The Toronto Maple Leafs have played 22 games since they fired Mike Babcock and hired Sheldon Keefe.
With points in 11 of their last twelve games (failing to register a point only in a 6-3 loss to the Edmonton Oilers) the Toronto Maple Leafs are on fire.
The firing of Babcock has had a profound effect on the Leafs fortunes, and while Babcock did many inexplicable things (such as play Cody Ceci on the top pairing) the turnaround cannot be solely attributed to coaching.
The Leafs played a preposterous amount of back-to-back games in the early portion of the season, and played at least half their Babcock games this season without one of Mitch Marner or John Tavares. They got absolutely nothing from their back-up goalie, and their power-play had gone dormant.
No doubt that Keefe had a massive effect, but a lot of this stuff would have self-corrected over time. Yes Babcock made bad decisions, and yes he tried to coach the team he wanted instead of the team he had, but he wasn’t entirely responsible for their early season struggles, and Keefe isn’t entirely responsible for their turnaround.
Still, turn it around he did, and today we’ll check into the NHL team stats since November 21st when the Leafs made the change.
Toronto Maple Leafs Stats Since Firing Coach
The Toronto Maple Leafs are 15-5-2 since making the change. They lead the NHL in points percentage during this time, getting points in 72.7% of their games.
Only the Penguins have done as well. Yes, it’s true the Lightning have gotten more points during this time, but they also played in three more games.
The Leafs are 9th in the NHL in Corsi-For Percentage, which is good, but their style of game affects this stat a little bit. Under Babcock, the Leafs would take too many point shots, and would generally fire the puck on net whenever possible. Under Keefe they like to hold on the puck and try for higher chance plays.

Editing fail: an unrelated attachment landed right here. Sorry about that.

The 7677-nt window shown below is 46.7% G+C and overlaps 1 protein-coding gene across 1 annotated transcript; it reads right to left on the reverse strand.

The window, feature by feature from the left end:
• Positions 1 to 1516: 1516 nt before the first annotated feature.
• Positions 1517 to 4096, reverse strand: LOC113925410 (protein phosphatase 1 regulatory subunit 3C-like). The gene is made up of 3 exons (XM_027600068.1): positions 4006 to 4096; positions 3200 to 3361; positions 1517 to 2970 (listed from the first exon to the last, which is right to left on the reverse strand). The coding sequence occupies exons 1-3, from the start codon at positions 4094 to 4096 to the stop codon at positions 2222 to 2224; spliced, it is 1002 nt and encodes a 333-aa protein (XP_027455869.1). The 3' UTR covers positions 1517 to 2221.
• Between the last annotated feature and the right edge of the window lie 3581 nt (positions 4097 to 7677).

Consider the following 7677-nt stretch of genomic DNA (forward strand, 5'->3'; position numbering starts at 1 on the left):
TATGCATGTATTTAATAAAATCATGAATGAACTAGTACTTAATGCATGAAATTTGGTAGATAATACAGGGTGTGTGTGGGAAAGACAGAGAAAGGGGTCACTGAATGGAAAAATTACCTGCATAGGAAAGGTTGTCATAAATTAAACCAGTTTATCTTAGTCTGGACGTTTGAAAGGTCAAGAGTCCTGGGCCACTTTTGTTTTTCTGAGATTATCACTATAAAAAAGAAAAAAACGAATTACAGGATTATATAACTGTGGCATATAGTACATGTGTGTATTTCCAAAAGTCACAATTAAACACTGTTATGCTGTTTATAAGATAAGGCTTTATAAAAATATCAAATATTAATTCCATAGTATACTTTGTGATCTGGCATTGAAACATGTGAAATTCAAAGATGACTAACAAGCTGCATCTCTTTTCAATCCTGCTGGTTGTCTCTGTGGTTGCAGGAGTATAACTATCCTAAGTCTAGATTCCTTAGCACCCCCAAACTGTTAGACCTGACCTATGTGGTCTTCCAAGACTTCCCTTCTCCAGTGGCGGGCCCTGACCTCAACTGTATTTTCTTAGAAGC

Since hiring Keefe they have the third most scoring chances in the NHL (both teams ahead of them have played at least two more games).
The Leafs have gotten 57% of the total goals, and 53% of the expected goals, in part due to the emergence of William Nylander as an elite scorer.
One caveat is that the Leafs are top five in the NHL during this time in both shooting percentage and save percentage. They have the best offense in hockey and one of the best goalies, so these numbers could remain high. They do, however, explain the difference between their goals-for percentage and their expected goals-for percentage.
Will this last? Time will tell.
The best thing about the Toronto Maple Leafs since Keefe is their special teams. On the power-play, the Leafs are averaging 12 goals per 60, which is significantly higher (1.2) than the next best team (Tampa).
Given their lineup, there’s no reason for them not to have the best power-play in the NHL. The penalty kill isn’t as good – it is 12th by goals-against/60 since November 21st.
All in all, it’s hard not to love the Toronto Maple Leafs right now. They are crushing opponents 5v5 and playing amazing on special teams. They also have several key pieces out of the lineup, and will get even better. (All stats naturalstattrick.com).
Beyond that, they can and will add to the team at the trade deadline, creating cap space by moving Cody Ceci (who has been fine as a #6, but you don’t need to pay a #6 $4.5 million, so the odds of him getting moved are roughly 100%).
I think it’s safe to say that the Toronto Maple Leafs are and will continue to be the NHL’s best team, which is something they’ve been now for a quarter of a season.